Here, sister, arm'd, and bloody in intent.
Consort with me in loud and dear petition,
Pursue we him on knees; for I have dreamt
Of bloody turbulence, and this whole night
Hath nothing been but shapes and forms of slaughter.
No, faith, young Troilus; doff thy harness, youth;
I am to-day i' th' vein of chivalry.
Let grow thy sinews till their knots be strong,
And tempt not yet the brushes of the war.
Unarm thee, go; and doubt thou not, brave boy,
I'll stand to-day for thee and me and Troy.
Brother, you have a vice of mercy in you
Which better fits a lion than a man.
What vice is that, good Troilus?
Chide me for it.
When many times the captive Grecian falls,
Even in the fan and wind of your fair sword,
You bid them rise and live.
For th' love of all the gods,
Let's leave the hermit Pity with our mother;
And when we have our armours buckled on,
The venom'd vengeance ride upon our swords,
Spur them to ruthful work, rein them from ruth!
Troilus, I would not have you fight to-day.
Who should withhold me?
Not fate, obedience, nor the hand of Mars
Beck'ning with fiery truncheon my retire;
Not Priamus and Hecuba on knees,
Their eyes o'ergalled with recourse of tears;
Nor you, my brother, with your true sword drawn,
Oppos'd to hinder me, should stop my way,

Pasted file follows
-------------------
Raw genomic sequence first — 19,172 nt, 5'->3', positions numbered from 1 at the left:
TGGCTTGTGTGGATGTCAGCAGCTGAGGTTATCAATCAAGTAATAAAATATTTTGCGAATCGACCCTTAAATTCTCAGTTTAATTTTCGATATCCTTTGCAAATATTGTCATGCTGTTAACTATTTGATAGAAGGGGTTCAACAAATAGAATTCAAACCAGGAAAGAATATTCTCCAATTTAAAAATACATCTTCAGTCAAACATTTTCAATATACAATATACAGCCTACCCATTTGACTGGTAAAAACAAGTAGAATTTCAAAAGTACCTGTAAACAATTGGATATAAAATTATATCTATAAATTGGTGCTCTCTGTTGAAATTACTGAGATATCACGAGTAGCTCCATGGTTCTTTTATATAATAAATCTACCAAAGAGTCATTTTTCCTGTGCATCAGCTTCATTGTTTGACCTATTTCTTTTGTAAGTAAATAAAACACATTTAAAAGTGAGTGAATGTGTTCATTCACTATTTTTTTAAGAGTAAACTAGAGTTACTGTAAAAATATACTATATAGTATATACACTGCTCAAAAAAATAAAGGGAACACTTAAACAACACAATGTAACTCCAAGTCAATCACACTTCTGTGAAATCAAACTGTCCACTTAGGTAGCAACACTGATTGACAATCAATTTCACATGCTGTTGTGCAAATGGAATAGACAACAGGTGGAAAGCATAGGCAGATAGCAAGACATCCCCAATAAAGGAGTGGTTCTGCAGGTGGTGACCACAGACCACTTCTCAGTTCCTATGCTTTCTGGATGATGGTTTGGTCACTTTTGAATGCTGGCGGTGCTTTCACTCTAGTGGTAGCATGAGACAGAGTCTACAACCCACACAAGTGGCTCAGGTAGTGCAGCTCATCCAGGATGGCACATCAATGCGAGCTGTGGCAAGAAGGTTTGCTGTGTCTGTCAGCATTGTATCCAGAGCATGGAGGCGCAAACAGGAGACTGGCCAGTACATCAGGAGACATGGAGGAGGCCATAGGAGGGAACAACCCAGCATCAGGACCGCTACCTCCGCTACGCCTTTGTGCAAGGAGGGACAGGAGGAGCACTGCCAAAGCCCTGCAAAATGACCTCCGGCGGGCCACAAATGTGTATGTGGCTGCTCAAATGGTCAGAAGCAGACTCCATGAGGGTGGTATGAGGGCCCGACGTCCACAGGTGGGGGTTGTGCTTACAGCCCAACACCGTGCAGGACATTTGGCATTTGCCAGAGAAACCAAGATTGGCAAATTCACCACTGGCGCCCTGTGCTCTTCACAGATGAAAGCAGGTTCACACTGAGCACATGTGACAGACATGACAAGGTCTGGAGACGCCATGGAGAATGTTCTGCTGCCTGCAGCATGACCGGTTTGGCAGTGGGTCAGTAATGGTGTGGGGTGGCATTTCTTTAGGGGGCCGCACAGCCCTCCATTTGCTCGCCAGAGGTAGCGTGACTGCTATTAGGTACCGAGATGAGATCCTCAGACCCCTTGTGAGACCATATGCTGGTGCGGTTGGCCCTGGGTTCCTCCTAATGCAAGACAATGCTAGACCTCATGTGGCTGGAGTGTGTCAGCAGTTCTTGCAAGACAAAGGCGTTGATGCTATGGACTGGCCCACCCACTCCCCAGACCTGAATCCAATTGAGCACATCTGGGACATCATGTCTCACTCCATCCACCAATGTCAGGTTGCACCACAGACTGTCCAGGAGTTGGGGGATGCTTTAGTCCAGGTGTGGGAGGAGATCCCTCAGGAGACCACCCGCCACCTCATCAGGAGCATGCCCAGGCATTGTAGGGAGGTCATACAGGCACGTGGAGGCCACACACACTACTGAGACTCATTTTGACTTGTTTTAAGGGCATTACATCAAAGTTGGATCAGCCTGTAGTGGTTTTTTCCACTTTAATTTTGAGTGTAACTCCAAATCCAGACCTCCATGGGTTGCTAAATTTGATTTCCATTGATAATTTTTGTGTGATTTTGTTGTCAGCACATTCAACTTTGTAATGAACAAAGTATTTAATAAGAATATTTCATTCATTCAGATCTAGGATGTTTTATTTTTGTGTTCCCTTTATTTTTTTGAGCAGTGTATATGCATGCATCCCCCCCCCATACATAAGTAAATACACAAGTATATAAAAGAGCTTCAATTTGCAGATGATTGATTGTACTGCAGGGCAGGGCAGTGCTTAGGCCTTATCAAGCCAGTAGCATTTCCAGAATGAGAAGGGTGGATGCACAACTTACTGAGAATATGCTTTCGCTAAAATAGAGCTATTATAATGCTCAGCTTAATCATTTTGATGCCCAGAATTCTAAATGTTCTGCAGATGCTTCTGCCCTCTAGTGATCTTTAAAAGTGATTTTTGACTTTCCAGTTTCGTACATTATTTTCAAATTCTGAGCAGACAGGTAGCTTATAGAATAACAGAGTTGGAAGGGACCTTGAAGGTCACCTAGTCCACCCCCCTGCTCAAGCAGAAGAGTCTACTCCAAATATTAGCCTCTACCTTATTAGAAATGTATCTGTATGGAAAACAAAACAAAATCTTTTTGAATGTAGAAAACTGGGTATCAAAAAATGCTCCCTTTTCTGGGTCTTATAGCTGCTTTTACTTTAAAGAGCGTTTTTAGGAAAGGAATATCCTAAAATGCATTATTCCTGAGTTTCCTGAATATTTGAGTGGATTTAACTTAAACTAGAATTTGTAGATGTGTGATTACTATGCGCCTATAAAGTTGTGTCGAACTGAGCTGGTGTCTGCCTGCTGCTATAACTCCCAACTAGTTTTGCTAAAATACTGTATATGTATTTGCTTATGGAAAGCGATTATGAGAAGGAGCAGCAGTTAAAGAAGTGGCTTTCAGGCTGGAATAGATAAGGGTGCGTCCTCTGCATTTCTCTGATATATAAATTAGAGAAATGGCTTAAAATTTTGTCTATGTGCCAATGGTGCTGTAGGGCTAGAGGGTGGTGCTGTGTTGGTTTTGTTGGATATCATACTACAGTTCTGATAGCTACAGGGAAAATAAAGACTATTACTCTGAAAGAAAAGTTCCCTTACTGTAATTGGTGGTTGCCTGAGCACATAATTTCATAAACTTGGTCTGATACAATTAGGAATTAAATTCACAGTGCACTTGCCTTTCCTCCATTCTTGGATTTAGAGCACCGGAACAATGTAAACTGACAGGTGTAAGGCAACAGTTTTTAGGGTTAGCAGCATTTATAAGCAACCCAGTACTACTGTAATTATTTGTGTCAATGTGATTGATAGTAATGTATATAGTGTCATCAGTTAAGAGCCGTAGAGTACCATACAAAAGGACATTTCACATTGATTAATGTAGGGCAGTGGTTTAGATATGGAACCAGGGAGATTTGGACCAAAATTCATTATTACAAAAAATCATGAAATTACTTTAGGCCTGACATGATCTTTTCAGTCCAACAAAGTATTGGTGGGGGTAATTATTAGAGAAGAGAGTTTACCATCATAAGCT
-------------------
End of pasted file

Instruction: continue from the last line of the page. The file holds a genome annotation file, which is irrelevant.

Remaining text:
But by my ruin.
Lay hold upon him, Priam, hold him fast;
He is thy crutch; now if thou lose thy stay,
Thou on him leaning, and all Troy on thee,
Fall all together.
Come, Hector, come, go back.
Thy wife hath dreamt; thy mother hath had visions;
Cassandra doth foresee; and I myself
Am like a prophet suddenly enrapt
To tell thee that this day is ominous.
Therefore, come back.
Aeneas is a-field;
And I do stand engag'd to many Greeks,
Even in the faith of valour, to appear
This morning to them.
I must not break my faith.
You know me dutiful; therefore, dear sir,
Let me not shame respect; but give me leave
To take that course by your consent and voice
Which you do here forbid me, royal Priam.
This foolish, dreaming, superstitious girl
Makes all these bodements.
O, farewell, dear Hector!
Look how thou diest. Look how thy eye turns pale.
Look how thy wounds do bleed at many vents.
Hark how Troy roars; how Hecuba cries out;
How poor Andromache shrills her dolours forth;
Behold distraction, frenzy, and amazement,
Like witless antics, one another meet,
And all cry, Hector! Hector's dead! O Hector!
A whoreson tisick, a whoreson rascally tisick so troubles
me, and the foolish fortune of this girl, and what one thing,
what another, that I shall leave you one o' th's days; and I have
a rheum in mine eyes too, and such an ache in my bones that
unless a man were curs'd I cannot tell what to think on't. What
says she there?
Words, words, mere words, no matter from the heart;
Th' effect doth operate another way.